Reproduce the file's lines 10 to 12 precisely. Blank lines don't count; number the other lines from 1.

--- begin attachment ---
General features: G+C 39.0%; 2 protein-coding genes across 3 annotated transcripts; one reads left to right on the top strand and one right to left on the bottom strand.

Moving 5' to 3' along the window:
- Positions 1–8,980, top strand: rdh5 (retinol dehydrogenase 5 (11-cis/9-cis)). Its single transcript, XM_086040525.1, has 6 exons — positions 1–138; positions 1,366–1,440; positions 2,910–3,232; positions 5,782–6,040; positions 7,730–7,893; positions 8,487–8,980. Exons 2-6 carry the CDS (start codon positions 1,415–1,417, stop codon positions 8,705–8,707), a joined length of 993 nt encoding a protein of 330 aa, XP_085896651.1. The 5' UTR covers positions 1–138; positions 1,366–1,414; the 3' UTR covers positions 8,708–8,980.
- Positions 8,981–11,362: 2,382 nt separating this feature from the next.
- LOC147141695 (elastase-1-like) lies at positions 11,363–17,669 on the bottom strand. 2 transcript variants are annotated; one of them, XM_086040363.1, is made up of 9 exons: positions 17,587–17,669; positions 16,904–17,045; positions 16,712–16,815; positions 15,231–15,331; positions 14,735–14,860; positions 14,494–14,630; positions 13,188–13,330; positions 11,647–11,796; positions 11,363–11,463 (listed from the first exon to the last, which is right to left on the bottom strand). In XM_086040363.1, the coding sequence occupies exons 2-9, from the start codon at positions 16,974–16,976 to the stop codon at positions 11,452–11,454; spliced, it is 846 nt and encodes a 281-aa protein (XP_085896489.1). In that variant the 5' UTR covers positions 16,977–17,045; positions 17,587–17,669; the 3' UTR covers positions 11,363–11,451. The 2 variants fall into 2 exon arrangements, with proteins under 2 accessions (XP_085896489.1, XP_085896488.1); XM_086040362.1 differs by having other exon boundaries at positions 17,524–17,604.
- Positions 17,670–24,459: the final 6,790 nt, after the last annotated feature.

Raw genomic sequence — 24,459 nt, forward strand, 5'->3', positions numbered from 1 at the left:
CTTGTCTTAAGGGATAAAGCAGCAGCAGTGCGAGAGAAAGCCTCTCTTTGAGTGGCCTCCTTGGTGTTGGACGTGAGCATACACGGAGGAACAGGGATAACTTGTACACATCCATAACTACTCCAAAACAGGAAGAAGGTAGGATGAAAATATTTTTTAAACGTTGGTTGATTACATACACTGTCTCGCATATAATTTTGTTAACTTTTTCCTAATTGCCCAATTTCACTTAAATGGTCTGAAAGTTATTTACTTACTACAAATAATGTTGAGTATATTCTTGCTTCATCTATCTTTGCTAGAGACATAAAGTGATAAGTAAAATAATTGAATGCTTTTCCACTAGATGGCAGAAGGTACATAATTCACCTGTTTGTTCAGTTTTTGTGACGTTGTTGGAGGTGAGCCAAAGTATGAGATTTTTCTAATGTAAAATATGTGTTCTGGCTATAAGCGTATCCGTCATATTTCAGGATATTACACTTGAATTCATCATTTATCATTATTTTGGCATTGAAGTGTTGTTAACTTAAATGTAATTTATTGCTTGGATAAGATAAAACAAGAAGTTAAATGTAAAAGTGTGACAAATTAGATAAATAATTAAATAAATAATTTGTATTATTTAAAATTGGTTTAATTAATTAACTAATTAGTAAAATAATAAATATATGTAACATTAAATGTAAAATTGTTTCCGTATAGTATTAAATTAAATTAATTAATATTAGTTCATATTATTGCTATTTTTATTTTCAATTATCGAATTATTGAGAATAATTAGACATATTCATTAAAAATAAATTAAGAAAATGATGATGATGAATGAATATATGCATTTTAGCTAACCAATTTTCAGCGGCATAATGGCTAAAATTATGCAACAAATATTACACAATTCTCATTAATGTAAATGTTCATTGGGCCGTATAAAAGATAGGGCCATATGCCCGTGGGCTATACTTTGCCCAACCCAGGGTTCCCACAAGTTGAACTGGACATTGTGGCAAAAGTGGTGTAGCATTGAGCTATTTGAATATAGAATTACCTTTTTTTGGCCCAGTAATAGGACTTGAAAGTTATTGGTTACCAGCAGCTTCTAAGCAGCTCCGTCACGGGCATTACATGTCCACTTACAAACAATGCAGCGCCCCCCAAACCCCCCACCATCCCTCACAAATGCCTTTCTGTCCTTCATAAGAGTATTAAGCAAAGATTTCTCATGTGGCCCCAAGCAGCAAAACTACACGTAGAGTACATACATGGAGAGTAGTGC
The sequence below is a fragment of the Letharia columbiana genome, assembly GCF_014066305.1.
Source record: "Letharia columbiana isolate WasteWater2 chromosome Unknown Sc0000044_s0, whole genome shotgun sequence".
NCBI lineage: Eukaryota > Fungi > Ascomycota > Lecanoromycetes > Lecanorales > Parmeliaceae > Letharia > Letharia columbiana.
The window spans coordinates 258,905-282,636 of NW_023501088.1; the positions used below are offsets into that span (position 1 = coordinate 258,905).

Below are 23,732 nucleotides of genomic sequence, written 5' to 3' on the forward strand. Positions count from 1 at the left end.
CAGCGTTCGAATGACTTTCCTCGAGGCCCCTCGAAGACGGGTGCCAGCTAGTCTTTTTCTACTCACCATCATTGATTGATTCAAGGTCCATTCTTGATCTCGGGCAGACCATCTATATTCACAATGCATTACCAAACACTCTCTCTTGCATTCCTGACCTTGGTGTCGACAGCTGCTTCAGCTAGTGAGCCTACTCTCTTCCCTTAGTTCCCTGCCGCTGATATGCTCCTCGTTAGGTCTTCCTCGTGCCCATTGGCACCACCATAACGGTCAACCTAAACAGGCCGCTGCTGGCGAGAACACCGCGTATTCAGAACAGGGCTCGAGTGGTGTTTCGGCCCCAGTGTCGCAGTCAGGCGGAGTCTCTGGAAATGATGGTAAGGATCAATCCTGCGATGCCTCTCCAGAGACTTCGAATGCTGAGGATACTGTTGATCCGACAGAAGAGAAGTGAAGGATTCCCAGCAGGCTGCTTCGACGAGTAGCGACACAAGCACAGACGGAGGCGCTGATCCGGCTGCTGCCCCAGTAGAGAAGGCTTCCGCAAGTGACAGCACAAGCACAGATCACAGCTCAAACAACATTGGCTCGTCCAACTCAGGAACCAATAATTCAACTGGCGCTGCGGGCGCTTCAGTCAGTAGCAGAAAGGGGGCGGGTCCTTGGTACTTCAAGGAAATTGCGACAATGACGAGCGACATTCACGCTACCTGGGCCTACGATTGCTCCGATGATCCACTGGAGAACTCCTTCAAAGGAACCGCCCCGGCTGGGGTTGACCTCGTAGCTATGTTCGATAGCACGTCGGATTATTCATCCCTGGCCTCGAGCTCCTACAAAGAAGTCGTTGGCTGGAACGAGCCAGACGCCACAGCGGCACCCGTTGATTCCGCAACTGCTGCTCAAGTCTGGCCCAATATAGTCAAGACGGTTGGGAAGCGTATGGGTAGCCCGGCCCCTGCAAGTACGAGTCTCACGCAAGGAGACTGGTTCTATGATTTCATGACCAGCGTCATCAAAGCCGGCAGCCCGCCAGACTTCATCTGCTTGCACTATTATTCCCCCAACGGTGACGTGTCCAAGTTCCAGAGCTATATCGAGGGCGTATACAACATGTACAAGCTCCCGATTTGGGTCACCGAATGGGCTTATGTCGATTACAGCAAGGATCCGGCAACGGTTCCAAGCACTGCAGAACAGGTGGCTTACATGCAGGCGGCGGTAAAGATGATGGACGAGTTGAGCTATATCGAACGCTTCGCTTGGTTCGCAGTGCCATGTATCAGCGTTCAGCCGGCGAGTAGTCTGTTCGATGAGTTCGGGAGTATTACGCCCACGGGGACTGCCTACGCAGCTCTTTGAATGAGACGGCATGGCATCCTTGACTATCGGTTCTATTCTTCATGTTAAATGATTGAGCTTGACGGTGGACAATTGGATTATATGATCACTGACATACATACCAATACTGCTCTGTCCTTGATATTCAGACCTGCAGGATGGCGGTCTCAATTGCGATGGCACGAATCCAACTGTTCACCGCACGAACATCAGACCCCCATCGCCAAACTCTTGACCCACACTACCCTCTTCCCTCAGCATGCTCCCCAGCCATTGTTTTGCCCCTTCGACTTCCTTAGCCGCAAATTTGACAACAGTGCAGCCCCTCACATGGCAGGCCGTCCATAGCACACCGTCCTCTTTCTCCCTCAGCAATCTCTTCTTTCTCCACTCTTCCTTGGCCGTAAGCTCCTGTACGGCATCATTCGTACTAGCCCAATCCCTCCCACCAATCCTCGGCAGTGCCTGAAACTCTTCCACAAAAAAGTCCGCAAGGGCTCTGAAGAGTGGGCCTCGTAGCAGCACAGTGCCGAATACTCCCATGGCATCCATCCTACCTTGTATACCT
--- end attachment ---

Source record: "Letharia columbiana isolate WasteWater2 chromosome Unknown Sc0000044_s0, whole genome shotgun sequence".
NCBI lineage: Eukaryota > Fungi > Ascomycota > Lecanoromycetes > Lecanorales > Parmeliaceae > Letharia > Letharia columbiana.
The window spans coordinates 258,905-282,636 of NW_023501088.1; the positions used below are offsets into that span (position 1 = coordinate 258,905).